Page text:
Including case studies in press coverage
- Personal stories can bring your organisation’s cause to life
- Finding the right individuals and then offering the support they need to tell their story is key
- We look at some examples of how to use stories, quotes and pictures as part of your press coverage
Publications are always on the lookout for compelling personal interest stories, but what is the best way to grab media attention?
Media expert Karen Hart looks at how to gather, manage and incorporate case studies – such as those in our recent article How can charities make case studies work? – into the news stories you create, in order to maximise your media exposure.
Why use case studies in news stories?
Case studies can be a very effective way to bring your cause to life. While impressive facts and figures about your events, outcomes and achievements can be useful, they lack real power without the context of someone’s personal experience and the difference your charity made in their lives.
Case studies should always be an important part of your media relations toolkit. Journalists love to include personal stories and have easy access to interviewees. Having people ready to represent your organisation or cause means you can respond quickly to any requests from journalists.
Your community group or small charity will probably already have a bank of case studies. There will be a story behind all the staff, volunteers, trustees, visitors, supporters and beneficiaries involved in your organisation. Many will be happy to tell their story and act as ambassadors for your cause and organisation.
There are five key things you need to consider when you look at building up a bank of case studies:
- Include a wide range of ages, occupations and ethnicities. By covering broad demographics, you’re more likely to have someone suitable for a particular type of magazine or news channel when asked.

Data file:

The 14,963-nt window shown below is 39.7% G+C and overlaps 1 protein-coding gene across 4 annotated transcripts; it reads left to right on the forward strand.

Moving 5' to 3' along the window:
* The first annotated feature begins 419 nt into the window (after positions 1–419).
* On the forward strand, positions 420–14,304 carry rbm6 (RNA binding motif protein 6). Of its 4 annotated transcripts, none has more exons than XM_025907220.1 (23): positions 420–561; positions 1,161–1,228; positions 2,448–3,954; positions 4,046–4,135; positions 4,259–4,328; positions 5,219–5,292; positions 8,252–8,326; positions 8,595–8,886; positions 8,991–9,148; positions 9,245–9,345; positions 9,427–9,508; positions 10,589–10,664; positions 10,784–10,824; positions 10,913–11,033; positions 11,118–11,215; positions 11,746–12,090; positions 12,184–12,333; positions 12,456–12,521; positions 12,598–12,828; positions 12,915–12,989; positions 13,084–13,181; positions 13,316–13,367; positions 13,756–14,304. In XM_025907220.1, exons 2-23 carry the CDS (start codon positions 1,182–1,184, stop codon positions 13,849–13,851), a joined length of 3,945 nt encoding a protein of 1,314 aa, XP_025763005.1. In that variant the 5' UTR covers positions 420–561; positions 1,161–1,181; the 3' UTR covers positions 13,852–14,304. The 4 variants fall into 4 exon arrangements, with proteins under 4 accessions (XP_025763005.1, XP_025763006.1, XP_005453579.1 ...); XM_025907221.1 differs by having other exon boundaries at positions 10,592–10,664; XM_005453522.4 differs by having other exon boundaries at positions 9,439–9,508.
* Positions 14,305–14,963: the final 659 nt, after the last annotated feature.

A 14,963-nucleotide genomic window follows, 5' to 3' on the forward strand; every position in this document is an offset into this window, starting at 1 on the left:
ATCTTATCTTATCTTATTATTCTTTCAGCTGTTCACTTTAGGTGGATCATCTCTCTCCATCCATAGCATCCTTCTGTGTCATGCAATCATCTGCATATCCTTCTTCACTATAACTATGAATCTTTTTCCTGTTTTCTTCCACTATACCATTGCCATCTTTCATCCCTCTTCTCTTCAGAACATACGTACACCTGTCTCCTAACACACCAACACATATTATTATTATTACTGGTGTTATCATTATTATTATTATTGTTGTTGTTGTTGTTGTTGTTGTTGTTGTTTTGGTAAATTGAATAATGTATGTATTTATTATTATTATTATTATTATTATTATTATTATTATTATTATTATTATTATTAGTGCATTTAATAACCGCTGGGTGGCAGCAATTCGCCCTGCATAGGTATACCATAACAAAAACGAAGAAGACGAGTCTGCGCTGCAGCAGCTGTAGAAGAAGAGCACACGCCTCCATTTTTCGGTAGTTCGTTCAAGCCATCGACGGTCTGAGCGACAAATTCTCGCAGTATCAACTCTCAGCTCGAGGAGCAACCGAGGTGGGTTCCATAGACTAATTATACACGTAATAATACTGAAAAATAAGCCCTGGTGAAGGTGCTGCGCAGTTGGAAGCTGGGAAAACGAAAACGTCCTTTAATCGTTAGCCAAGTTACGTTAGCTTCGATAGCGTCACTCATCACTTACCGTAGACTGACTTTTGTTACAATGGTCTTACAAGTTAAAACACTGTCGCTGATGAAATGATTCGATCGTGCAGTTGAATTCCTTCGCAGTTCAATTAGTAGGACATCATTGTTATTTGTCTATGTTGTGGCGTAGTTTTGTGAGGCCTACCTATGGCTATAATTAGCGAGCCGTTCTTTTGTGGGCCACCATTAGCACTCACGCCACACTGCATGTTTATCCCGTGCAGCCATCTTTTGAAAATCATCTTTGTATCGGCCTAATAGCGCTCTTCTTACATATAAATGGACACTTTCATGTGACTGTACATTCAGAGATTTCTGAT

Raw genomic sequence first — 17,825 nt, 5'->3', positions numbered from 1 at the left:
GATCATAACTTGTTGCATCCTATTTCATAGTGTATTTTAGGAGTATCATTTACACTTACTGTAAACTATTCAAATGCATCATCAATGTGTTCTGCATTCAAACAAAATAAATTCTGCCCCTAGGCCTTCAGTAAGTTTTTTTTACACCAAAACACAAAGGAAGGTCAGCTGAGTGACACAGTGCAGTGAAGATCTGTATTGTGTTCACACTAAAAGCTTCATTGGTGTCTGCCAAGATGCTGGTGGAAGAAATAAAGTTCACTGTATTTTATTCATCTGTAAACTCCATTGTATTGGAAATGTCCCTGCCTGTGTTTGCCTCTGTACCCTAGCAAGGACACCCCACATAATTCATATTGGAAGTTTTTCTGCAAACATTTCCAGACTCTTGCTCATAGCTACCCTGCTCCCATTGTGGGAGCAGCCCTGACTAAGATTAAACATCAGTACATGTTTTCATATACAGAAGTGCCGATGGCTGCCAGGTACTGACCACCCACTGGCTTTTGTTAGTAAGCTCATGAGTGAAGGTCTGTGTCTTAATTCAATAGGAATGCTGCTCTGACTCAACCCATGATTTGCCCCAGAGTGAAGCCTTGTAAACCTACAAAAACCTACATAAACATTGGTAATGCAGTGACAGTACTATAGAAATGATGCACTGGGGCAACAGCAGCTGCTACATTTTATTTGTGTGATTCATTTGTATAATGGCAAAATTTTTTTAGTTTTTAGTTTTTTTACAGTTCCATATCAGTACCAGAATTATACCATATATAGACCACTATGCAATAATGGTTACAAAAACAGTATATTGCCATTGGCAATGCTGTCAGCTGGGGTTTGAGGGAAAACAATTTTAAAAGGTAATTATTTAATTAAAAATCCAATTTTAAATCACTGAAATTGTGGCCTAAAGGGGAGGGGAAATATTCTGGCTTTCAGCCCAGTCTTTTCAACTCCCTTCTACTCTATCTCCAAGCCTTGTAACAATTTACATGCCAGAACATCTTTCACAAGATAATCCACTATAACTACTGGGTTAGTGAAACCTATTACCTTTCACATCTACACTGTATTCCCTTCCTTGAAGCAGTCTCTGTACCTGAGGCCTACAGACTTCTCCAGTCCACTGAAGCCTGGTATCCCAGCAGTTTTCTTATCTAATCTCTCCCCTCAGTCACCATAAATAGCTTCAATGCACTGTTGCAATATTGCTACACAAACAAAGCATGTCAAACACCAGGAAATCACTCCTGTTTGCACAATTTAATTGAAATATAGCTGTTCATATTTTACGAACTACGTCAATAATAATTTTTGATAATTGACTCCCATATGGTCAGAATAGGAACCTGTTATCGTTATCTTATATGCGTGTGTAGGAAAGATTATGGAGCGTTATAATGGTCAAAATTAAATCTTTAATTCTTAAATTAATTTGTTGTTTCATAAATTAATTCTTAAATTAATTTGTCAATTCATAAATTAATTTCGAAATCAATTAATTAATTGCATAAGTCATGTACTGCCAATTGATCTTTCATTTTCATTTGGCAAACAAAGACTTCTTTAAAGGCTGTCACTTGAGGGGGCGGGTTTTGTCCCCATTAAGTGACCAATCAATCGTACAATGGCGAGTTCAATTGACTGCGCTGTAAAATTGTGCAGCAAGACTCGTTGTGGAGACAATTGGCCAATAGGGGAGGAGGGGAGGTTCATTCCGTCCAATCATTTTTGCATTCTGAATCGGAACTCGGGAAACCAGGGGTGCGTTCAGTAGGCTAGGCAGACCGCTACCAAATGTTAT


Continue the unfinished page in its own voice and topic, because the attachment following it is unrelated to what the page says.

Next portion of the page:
- Identify someone to speak out about each of your key messages and services. Many charities promote these activities as volunteering roles. For example, mental health charity Time to Change has a page on its website to recruit media volunteers. In it, there is an explanation of the importance of publicising people’s experiences to raise awareness.
- Gather stories about the difference your services or support has made. Celebrating positive results can really bring your work to life. For example, The RSPCA’s PetRetreat scheme shares examples of how human and animal domestic abuse victims have been offered support.
- A great quote can sometimes be just as effective as a detailed story, particularly in summing up a theme. A beneficiary of Groundwork’s practical energy advice summed up the scheme brilliantly with a simple quote: “We’re ready now, we’re ready for winter!”
- While using a real name is generally more effective than sharing an anonymous story, it isn’t always possible. Rather than totally anonymising, it can be worthwhile using a first name or a disguised or invented name.
How to manage case studies
When managing your case studies, think about the following:
Who will be responsible for case studies?
Larger charities often have at least one staff member dedicated to this. Managing case studies can be a time-consuming and skilled job. Whoever conducts interviews needs empathy, discretion and patience.
What will you use to present your case studies?
As well as photos and words, think about other media such as video or audio. Not only will a short audio or video recording work well on your own website, it can also appeal to media looking to share your story. For example, care and community support charity Cornerstone uses a short, simple video tell one volunteer’s story.
Are there any types of media your case study volunteers prefer or won’t do?
Make sure you are aware of their views on live or recorded interviews, as well as their willingness to travel or have their photo published.
Is your volunteer fully briefed?
A newspaper feature or broadcast interview can be draining and take up a lot of your representative’s time, particularly if filming or photography is involved.
Managing expectations is also essential, as media outlets often drop stories at a moment’s notice if something more topical or engaging comes along. In contrast, once someone’s story has appeared in print, online or in a broadcast, it is out there in the public domain and could be used again and again without your volunteer’s knowledge.
Have you thought about consent?
You may want to create your own release form. Consent and appropriate permission are especially important with young or vulnerable people. Large media organisations will also want potential interviewees to sign their own forms. Do you have someone available to check for any inappropriate clauses or requirements? There’s more about consent in this KnowHow NonProfit how-to guide.
Have you covered data protection?
Contact details including phone numbers and email addresses, as well as some personal information about your case studies must be stored correctly. Do you know if the information you hold is covered by legislation? Check that you know about data protection.